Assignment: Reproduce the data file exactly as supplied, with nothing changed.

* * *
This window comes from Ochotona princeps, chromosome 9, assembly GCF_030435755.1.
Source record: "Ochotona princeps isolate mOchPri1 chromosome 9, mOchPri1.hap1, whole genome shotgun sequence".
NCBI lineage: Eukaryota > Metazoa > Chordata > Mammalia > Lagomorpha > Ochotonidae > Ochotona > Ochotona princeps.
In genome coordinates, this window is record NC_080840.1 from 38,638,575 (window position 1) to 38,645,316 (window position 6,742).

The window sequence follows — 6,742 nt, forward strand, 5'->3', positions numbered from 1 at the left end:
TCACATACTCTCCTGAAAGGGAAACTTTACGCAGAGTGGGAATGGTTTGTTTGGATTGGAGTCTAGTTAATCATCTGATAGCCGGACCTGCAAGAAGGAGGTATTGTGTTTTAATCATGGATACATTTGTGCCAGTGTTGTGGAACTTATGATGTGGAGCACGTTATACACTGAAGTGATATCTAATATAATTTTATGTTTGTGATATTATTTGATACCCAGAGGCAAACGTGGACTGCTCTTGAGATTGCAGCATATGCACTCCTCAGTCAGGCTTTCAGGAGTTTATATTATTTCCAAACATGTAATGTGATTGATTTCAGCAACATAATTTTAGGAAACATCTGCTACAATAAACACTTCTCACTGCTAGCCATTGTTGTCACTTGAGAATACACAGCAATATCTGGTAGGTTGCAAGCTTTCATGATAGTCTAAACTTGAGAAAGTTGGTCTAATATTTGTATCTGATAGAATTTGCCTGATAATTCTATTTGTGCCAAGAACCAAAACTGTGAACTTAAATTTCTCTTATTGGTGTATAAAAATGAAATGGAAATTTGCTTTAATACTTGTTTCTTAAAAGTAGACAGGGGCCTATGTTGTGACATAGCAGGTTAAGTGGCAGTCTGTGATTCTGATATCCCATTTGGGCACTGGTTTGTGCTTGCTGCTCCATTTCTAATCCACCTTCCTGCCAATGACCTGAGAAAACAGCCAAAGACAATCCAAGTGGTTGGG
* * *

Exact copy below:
This window comes from Ochotona princeps, chromosome 9, assembly GCF_030435755.1.
Source record: "Ochotona princeps isolate mOchPri1 chromosome 9, mOchPri1.hap1, whole genome shotgun sequence".
NCBI lineage: Eukaryota > Metazoa > Chordata > Mammalia > Lagomorpha > Ochotonidae > Ochotona > Ochotona princeps.
In genome coordinates, this window is record NC_080840.1 from 38,638,575 (window position 1) to 38,645,316 (window position 6,742).

The window sequence follows — 6,742 nt, forward strand, 5'->3', positions numbered from 1 at the left end:
TCACATACTCTCCTGAAAGGGAAACTTTACGCAGAGTGGGAATGGTTTGTTTGGATTGGAGTCTAGTTAATCATCTGATAGCCGGACCTGCAAGAAGGAGGTATTGTGTTTTAATCATGGATACATTTGTGCCAGTGTTGTGGAACTTATGATGTGGAGCACGTTATACACTGAAGTGATATCTAATATAATTTTATGTTTGTGATATTATTTGATACCCAGAGGCAAACGTGGACTGCTCTTGAGATTGCAGCATATGCACTCCTCAGTCAGGCTTTCAGGAGTTTATATTATTTCCAAACATGTAATGTGATTGATTTCAGCAACATAATTTTAGGAAACATCTGCTACAATAAACACTTCTCACTGCTAGCCATTGTTGTCACTTGAGAATACACAGCAATATCTGGTAGGTTGCAAGCTTTCATGATAGTCTAAACTTGAGAAAGTTGGTCTAATATTTGTATCTGATAGAATTTGCCTGATAATTCTATTTGTGCCAAGAACCAAAACTGTGAACTTAAATTTCTCTTATTGGTGTATAAAAATGAAATGGAAATTTGCTTTAATACTTGTTTCTTAAAAGTAGACAGGGGCCTATGTTGTGACATAGCAGGTTAAGTGGCAGTCTGTGATTCTGATATCCCATTTGGGCACTGGTTTGTGCTTGCTGCTCCATTTCTAATCCACCTTCCTGCCAATGACCTGAGAAAACAGCCAAAGACAATCCAAGTGGTTGGG